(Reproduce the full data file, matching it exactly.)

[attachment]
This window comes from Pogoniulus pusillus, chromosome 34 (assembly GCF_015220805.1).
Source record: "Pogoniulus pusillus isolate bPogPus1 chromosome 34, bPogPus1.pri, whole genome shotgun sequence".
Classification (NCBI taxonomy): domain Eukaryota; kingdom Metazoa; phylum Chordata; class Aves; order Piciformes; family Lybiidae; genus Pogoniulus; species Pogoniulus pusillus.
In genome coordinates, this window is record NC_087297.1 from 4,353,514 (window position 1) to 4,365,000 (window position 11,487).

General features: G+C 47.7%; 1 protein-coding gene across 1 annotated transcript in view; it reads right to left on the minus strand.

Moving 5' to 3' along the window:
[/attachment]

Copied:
This window comes from Pogoniulus pusillus, chromosome 34 (assembly GCF_015220805.1).
Source record: "Pogoniulus pusillus isolate bPogPus1 chromosome 34, bPogPus1.pri, whole genome shotgun sequence".
Classification (NCBI taxonomy): domain Eukaryota; kingdom Metazoa; phylum Chordata; class Aves; order Piciformes; family Lybiidae; genus Pogoniulus; species Pogoniulus pusillus.
In genome coordinates, this window is record NC_087297.1 from 4,353,514 (window position 1) to 4,365,000 (window position 11,487).

General features: G+C 47.7%; 1 protein-coding gene across 1 annotated transcript in view; it reads right to left on the minus strand.

Moving 5' to 3' along the window: